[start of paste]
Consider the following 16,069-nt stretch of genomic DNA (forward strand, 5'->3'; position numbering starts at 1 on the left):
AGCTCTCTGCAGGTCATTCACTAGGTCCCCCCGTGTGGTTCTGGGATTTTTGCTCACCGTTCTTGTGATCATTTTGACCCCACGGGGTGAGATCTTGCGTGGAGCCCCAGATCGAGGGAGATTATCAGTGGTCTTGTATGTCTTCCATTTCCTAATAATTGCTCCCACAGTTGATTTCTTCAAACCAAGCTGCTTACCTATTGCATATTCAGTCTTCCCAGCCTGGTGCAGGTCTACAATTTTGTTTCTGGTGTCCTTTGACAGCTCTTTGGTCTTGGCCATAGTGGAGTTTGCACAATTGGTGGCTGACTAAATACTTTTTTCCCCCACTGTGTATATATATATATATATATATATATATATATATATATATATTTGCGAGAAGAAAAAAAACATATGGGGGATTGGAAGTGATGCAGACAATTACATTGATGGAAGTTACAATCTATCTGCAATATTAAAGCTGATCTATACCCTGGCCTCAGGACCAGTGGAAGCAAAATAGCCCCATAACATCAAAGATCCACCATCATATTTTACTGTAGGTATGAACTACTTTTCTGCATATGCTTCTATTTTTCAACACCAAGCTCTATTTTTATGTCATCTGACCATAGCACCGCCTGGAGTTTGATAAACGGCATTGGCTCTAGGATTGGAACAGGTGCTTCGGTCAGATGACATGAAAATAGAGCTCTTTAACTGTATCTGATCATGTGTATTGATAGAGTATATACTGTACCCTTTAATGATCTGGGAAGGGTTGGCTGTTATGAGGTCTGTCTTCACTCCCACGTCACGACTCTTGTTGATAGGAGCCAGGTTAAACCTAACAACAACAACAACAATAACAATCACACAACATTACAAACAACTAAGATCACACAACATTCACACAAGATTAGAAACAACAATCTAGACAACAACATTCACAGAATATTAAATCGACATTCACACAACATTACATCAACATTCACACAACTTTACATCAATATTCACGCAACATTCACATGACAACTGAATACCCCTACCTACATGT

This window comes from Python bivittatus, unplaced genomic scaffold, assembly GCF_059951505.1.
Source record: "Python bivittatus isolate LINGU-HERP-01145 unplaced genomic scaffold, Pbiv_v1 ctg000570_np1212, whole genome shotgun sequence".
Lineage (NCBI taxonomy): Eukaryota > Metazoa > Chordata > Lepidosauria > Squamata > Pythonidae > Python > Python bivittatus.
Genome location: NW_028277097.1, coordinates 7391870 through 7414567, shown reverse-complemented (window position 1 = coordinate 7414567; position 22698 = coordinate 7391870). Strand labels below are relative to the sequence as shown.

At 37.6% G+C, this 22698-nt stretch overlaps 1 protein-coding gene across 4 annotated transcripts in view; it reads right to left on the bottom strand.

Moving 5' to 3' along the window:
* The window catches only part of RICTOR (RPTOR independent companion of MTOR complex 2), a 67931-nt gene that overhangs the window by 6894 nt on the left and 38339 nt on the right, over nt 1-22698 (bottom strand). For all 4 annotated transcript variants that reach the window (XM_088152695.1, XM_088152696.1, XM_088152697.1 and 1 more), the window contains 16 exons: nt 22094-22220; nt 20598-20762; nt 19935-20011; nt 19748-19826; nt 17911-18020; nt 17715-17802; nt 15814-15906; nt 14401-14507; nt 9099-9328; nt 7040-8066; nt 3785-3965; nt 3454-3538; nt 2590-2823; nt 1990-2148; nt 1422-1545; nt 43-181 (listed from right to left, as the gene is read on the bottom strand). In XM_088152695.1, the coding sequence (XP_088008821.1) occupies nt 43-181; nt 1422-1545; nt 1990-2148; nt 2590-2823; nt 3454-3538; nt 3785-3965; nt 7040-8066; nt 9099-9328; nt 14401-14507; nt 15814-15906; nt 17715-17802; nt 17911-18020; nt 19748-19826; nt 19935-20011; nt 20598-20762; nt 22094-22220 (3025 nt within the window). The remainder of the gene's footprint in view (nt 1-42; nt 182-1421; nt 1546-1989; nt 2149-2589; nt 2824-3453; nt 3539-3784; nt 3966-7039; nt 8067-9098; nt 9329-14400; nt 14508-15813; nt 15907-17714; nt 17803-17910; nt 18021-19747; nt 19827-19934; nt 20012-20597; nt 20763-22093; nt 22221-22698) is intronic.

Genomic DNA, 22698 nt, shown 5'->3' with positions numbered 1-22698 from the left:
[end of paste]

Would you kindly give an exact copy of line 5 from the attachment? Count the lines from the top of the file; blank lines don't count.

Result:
Lineage (NCBI taxonomy): Eukaryota > Metazoa > Chordata > Lepidosauria > Squamata > Pythonidae > Python > Python bivittatus.